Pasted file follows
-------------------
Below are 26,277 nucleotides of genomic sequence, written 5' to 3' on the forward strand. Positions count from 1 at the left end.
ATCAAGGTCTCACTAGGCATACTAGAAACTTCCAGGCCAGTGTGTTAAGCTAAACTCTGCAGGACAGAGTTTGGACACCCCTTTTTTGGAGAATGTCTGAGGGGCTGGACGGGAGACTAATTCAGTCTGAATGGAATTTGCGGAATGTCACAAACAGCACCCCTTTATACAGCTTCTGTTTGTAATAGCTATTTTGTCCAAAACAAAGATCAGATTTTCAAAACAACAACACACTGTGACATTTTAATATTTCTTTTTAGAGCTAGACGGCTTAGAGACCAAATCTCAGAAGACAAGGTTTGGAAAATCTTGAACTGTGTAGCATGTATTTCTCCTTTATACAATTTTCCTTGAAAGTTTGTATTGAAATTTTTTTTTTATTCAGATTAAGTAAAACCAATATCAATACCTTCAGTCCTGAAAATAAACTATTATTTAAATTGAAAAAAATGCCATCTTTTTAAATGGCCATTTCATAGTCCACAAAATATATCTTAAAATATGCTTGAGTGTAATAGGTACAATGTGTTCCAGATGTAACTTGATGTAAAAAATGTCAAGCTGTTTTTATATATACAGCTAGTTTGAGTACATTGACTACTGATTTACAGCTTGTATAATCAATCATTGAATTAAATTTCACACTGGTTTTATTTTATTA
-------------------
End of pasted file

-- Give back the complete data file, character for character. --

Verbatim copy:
Below are 26,277 nucleotides of genomic sequence, written 5' to 3' on the forward strand. Positions count from 1 at the left end.
ATCAAGGTCTCACTAGGCATACTAGAAACTTCCAGGCCAGTGTGTTAAGCTAAACTCTGCAGGACAGAGTTTGGACACCCCTTTTTTGGAGAATGTCTGAGGGGCTGGACGGGAGACTAATTCAGTCTGAATGGAATTTGCGGAATGTCACAAACAGCACCCCTTTATACAGCTTCTGTTTGTAATAGCTATTTTGTCCAAAACAAAGATCAGATTTTCAAAACAACAACACACTGTGACATTTTAATATTTCTTTTTAGAGCTAGACGGCTTAGAGACCAAATCTCAGAAGACAAGGTTTGGAAAATCTTGAACTGTGTAGCATGTATTTCTCCTTTATACAATTTTCCTTGAAAGTTTGTATTGAAATTTTTTTTTTATTCAGATTAAGTAAAACCAATATCAATACCTTCAGTCCTGAAAATAAACTATTATTTAAATTGAAAAAAATGCCATCTTTTTAAATGGCCATTTCATAGTCCACAAAATATATCTTAAAATATGCTTGAGTGTAATAGGTACAATGTGTTCCAGATGTAACTTGATGTAAAAAATGTCAAGCTGTTTTTATATATACAGCTAGTTTGAGTACATTGACTACTGATTTACAGCTTGTATAATCAATCATTGAATTAAATTTCACACTGGTTTTATTTTATTA